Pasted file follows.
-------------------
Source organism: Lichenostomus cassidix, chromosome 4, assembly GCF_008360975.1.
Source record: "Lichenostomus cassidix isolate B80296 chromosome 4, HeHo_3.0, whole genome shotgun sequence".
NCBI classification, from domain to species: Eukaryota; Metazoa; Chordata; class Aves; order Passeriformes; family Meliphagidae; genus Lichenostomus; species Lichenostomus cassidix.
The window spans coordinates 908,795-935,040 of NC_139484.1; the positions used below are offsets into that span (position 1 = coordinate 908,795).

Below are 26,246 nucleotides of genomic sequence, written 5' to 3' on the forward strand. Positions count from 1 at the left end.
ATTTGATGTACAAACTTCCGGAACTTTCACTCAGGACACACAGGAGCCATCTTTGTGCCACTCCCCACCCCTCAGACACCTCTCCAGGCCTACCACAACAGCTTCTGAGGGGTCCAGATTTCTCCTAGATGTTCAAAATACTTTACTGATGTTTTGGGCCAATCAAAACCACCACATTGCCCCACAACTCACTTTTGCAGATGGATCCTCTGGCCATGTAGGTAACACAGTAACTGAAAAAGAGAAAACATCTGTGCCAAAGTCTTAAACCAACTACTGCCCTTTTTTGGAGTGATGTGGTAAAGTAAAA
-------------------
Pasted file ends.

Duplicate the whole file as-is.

Source organism: Lichenostomus cassidix, chromosome 4, assembly GCF_008360975.1.
Source record: "Lichenostomus cassidix isolate B80296 chromosome 4, HeHo_3.0, whole genome shotgun sequence".
NCBI classification, from domain to species: Eukaryota; Metazoa; Chordata; class Aves; order Passeriformes; family Meliphagidae; genus Lichenostomus; species Lichenostomus cassidix.
The window spans coordinates 908,795-935,040 of NC_139484.1; the positions used below are offsets into that span (position 1 = coordinate 908,795).

Below are 26,246 nucleotides of genomic sequence, written 5' to 3' on the forward strand. Positions count from 1 at the left end.
ATTTGATGTACAAACTTCCGGAACTTTCACTCAGGACACACAGGAGCCATCTTTGTGCCACTCCCCACCCCTCAGACACCTCTCCAGGCCTACCACAACAGCTTCTGAGGGGTCCAGATTTCTCCTAGATGTTCAAAATACTTTACTGATGTTTTGGGCCAATCAAAACCACCACATTGCCCCACAACTCACTTTTGCAGATGGATCCTCTGGCCATGTAGGTAACACAGTAACTGAAAAAGAGAAAACATCTGTGCCAAAGTCTTAAACCAACTACTGCCCTTTTTTGGAGTGATGTGGTAAAGTAAAA